Procure-to-pay

From Wikipedia, the free encyclopedia
Jump to navigation Jump to search

Procure-to-pay (also known as Purchase to Pay (P2P)) is a term used in the software industry to designate a specific subdivision of the procurement process.

The P2P systems enable the integration of the purchasing department with the accounts payable (AP) department. Some of the largest players of the software industry agree on a common definition of procure-to-pay, linking the procurement process and financial department. The steps usually included are:

  • Supply management
  • Cart or requisition
  • Purchase order
  • Receiving
  • Invoice reconciliation
  • Accounts payable

Unlike source-to-pay systems, procure-to-pay systems do not include the function of sourcing.[1] Also, notions of production planning and forecasting are excluded from this definition since it relates to the supply chain management.

Benefits[edit]

Procure-to-pay systems are designed to provide organizations with control and visibility over the entire life-cycle of a transaction, providing full insight into cash-flow and financial commitments. Most of the companies using these systems look for a centralization of their procurement department, or to set up a shared services organization for the same purpose.[2]

According to the Aberdeen Group, despite the availability of technology which can dramatically reduce the mountains of paperwork and inefficiencies plaguing accounts payable, few companies have addressed AP transformation like other processes essential to the business.[3]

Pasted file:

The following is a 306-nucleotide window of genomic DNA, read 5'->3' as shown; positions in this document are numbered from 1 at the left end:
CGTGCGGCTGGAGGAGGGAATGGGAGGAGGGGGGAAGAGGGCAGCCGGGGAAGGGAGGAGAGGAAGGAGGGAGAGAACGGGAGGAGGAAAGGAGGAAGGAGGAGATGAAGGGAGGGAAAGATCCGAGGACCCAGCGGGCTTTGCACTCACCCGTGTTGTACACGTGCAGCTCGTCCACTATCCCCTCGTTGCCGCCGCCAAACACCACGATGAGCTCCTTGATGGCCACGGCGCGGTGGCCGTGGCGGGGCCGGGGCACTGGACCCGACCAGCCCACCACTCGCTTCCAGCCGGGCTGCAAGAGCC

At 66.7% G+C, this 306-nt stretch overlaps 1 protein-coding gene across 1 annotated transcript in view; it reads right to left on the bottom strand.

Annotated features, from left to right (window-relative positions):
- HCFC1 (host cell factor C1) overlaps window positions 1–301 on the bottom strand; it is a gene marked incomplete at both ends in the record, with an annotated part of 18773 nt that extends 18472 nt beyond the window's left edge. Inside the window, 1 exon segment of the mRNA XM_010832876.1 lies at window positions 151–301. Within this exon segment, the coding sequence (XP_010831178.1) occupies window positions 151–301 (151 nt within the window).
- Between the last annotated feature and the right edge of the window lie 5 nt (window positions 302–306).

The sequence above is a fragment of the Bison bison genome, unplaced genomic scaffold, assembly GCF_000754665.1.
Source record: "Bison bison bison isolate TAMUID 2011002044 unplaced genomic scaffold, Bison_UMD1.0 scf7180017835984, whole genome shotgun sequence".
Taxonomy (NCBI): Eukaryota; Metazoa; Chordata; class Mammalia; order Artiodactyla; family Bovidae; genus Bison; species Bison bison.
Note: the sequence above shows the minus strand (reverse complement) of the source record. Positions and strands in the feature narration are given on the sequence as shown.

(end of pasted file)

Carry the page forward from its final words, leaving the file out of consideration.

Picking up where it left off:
Risks[edit]

As with any system that touches a significant number of users, implementing a procure-to-pay system requires significant knowledge of the as-is business processes as well as the to-be. Change management is a key component in implementing a procure-to-pay solution. According to Deloitte, a few procure-to-pay challenges which ultimately impair the ability to manage and execute key activities effectively are:

  • "Finance does not provide sufficient information to support decision making (e.g., spend analytics)"
  • "Data governance and quality are inadequate to make informed decisions and meet Finance stakeholder needs (e.g., Vendor Master Data)"
  • "The absence of, limited, or multiple/unintegrated systems supporting the process"
  • "Customization of ERP which leads to abnormal entries being processed"
  • "Lack of ERP knowledge/training among users which facilitates incorrect transaction processing"[4]

See also[edit]

References[edit]

  1. ^ Loi, K. (2013), The Complete Procure to Pay Cycle, accessed 7 January 2017
  2. ^ Benefits of P2P
  3. ^ Aberdeen Group, Integrating AP into the Procure-to-Pay Process Yields Greater Savings (No longer available online, January 2017)
  4. ^ "Procure to Pay (P2P) Risk Analytics Report" (PDF). Deloitte: 6.